Who Was Poseidon?
Poseidon was the Greek god of the sea. As much of Greek culture centered around the Mediterranean, the ruler of the marine realm played an important role in their religion.
The Greeks believed that Poseidon was one of the most important gods to appease. Like the sea itself, he could quickly change moods to become violent and destructive.
Poseidon’s quick temper was not only a threat to ships and cities along the coast, however. Although he ruled the sea, he also had the ability to cause earthquakes and destruction far away from the coast.
From a modern perspective, it may seem unusual for a sea god to have such power over the land. Greek naturalists explained the connection by theorizing that earthquakes were connected to eroding rocks near the coast or changing water levels.
Modern historians, however, hypothesize that the answer to Poseidon’s dual powers over land and water lies in the origin of his mythology. They believe that Poseidon was once a land-based deity who, with the evolution of the Olympic pantheon, was moved to the sea.
Poseidon was one of the major gods of the Greek pantheon.
He and his brothers, Zeus and Hades, had fought together to overthrow the Titans. Zeus became king of the new gods of Mount Olympus and the three brothers had divided the realms of the world between themselves.
Zeus became the god of the sky while Hades took the realm of the dead. Poseidon became the god of the sea.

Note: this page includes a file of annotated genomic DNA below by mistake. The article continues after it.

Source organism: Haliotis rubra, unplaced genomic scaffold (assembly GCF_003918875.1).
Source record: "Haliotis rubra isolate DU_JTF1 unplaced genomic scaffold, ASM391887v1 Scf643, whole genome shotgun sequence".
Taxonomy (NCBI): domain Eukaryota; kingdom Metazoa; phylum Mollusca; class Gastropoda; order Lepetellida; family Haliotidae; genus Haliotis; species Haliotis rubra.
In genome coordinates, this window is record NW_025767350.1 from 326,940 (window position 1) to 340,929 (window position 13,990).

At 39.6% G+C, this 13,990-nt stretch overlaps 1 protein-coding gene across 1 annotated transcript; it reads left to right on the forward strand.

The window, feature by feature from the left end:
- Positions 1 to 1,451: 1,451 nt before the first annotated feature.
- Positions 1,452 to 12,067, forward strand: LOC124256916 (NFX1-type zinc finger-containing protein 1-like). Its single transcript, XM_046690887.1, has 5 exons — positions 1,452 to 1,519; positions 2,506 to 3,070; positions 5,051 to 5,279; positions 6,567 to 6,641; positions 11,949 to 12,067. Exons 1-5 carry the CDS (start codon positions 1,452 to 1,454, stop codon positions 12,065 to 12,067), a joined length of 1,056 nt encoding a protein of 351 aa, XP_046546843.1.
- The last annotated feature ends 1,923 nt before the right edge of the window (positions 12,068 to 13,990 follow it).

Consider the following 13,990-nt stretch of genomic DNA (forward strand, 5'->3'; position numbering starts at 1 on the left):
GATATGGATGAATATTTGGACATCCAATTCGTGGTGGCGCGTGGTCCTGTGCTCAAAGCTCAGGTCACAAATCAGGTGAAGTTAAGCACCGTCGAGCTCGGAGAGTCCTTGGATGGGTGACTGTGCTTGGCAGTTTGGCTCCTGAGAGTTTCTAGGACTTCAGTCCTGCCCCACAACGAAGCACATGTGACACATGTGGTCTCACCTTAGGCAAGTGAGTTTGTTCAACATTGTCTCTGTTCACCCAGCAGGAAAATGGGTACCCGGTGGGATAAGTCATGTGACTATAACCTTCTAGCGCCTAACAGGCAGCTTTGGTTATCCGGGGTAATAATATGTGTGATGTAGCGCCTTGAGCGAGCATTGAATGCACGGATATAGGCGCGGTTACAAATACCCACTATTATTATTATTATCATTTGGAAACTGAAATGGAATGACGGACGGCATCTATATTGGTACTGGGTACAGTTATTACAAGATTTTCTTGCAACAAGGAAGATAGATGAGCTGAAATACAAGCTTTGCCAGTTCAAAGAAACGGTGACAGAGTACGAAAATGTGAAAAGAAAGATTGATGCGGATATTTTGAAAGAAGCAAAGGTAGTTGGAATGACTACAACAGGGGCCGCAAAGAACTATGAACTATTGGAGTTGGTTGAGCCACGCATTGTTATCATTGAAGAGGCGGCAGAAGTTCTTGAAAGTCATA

The Greeks had many deities associated with the water. The peninsulas and islands of the Mediterranean made the sea an important part of their culture and most Greek speakers lived within a short distance of the shore.
Poseidon ruled over the various nymphs and minor gods who made their home in the Mediterranean. He ruled the world under the waves just as his brothers were kings in their own domains.
The ruler of the sea was an important protective deity for sailors, fishermen, and coastal cities. He was also, however, a temperamental and merciless god.
Poseidon was quick to anger and known to hold a grudge. When Odysseus displeased him, for example, he hounded the hero for ten years until ordered by Zeus to end his campaign against the Ithacan king.
Poseidon also held mastery over the frightening mysteries of the ocean’s depths. Great sea monsters and serpents, probably inspired by brief glimpses of whales and other large marine animals, could attack both ships and coastal cities that incurred the god’s anger.
The god’s powers were not limited to the sea, however. The three sons of Cronus shared rule of the earth equally and Poseidon’s powers were often felt there.
Poseidon’s chief attribute was his trident, which had the power to cause earthquakes as well as waves. In the tectonically-active region of the Mediterranean, his power could be felt far away from his watery home.
Interestingly, Poseidon was also the god of horses. He was often credited as their creator, as well as the inventor of the chariot.
While horses are terrestrial animals, in Greece culture they were also associated with the sea. The legendary animals said to live beneath the waves included literal seahorses, with equine bodies and thick fish tails.
Poseidon’s powers over both the sea and life on solid land have given modern historians insight into how the god evolved over time and what his origins may have been.
Poseidon’s character, particularly his temperament, was typical of sea gods in the ancient world.
The ocean was a frightening place for early seafarers. Storms and rogue waves could arise seemingly out of nowhere and it was not unusual for ships to be lost at sea with no explanation.
Sea gods, like Poseidon, reflected the nature of the domain. They were usually considered to be quick to anger and violent, conjuring up storms or monsters in moments to punish those who drew their wrath.